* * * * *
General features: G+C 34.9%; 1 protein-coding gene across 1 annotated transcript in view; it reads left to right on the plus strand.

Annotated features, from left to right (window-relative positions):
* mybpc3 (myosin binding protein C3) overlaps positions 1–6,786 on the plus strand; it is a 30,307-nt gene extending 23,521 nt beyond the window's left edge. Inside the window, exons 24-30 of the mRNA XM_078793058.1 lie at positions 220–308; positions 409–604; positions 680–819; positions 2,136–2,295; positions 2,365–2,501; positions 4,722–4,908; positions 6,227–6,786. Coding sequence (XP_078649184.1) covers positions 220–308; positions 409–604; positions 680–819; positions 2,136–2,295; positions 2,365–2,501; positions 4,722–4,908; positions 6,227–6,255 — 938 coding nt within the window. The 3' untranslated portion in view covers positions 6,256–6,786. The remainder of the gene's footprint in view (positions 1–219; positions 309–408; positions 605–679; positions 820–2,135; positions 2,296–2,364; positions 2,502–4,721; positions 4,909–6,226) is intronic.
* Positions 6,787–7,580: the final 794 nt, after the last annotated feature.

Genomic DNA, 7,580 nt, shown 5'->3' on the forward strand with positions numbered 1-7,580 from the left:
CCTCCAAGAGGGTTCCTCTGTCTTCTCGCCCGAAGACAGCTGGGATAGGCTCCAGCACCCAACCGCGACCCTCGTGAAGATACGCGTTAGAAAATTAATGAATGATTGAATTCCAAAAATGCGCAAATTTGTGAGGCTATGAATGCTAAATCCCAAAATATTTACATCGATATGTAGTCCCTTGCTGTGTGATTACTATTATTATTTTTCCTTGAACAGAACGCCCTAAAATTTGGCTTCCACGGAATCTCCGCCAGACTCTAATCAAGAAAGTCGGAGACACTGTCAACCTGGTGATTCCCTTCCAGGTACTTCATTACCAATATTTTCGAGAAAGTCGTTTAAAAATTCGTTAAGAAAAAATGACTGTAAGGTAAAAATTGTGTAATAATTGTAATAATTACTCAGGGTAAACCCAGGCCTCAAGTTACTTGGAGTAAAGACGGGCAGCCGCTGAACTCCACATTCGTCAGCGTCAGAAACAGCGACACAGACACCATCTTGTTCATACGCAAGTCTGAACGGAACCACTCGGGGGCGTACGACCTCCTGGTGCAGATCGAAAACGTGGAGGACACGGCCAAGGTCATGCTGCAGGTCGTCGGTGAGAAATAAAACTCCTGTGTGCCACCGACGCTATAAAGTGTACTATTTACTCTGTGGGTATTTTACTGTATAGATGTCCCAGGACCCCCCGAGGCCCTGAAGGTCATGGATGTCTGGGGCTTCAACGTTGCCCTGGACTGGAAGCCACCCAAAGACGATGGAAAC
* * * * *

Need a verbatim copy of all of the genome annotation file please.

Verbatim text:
General features: G+C 34.9%; 1 protein-coding gene across 1 annotated transcript in view; it reads left to right on the plus strand.

Annotated features, from left to right (window-relative positions):
* mybpc3 (myosin binding protein C3) overlaps positions 1–6,786 on the plus strand; it is a 30,307-nt gene extending 23,521 nt beyond the window's left edge. Inside the window, exons 24-30 of the mRNA XM_078793058.1 lie at positions 220–308; positions 409–604; positions 680–819; positions 2,136–2,295; positions 2,365–2,501; positions 4,722–4,908; positions 6,227–6,786. Coding sequence (XP_078649184.1) covers positions 220–308; positions 409–604; positions 680–819; positions 2,136–2,295; positions 2,365–2,501; positions 4,722–4,908; positions 6,227–6,255 — 938 coding nt within the window. The 3' untranslated portion in view covers positions 6,256–6,786. The remainder of the gene's footprint in view (positions 1–219; positions 309–408; positions 605–679; positions 820–2,135; positions 2,296–2,364; positions 2,502–4,721; positions 4,909–6,226) is intronic.
* Positions 6,787–7,580: the final 794 nt, after the last annotated feature.

Genomic DNA, 7,580 nt, shown 5'->3' on the forward strand with positions numbered 1-7,580 from the left:
CCTCCAAGAGGGTTCCTCTGTCTTCTCGCCCGAAGACAGCTGGGATAGGCTCCAGCACCCAACCGCGACCCTCGTGAAGATACGCGTTAGAAAATTAATGAATGATTGAATTCCAAAAATGCGCAAATTTGTGAGGCTATGAATGCTAAATCCCAAAATATTTACATCGATATGTAGTCCCTTGCTGTGTGATTACTATTATTATTTTTCCTTGAACAGAACGCCCTAAAATTTGGCTTCCACGGAATCTCCGCCAGACTCTAATCAAGAAAGTCGGAGACACTGTCAACCTGGTGATTCCCTTCCAGGTACTTCATTACCAATATTTTCGAGAAAGTCGTTTAAAAATTCGTTAAGAAAAAATGACTGTAAGGTAAAAATTGTGTAATAATTGTAATAATTACTCAGGGTAAACCCAGGCCTCAAGTTACTTGGAGTAAAGACGGGCAGCCGCTGAACTCCACATTCGTCAGCGTCAGAAACAGCGACACAGACACCATCTTGTTCATACGCAAGTCTGAACGGAACCACTCGGGGGCGTACGACCTCCTGGTGCAGATCGAAAACGTGGAGGACACGGCCAAGGTCATGCTGCAGGTCGTCGGTGAGAAATAAAACTCCTGTGTGCCACCGACGCTATAAAGTGTACTATTTACTCTGTGGGTATTTTACTGTATAGATGTCCCAGGACCCCCCGAGGCCCTGAAGGTCATGGATGTCTGGGGCTTCAACGTTGCCCTGGACTGGAAGCCACCCAAAGACGATGGAAAC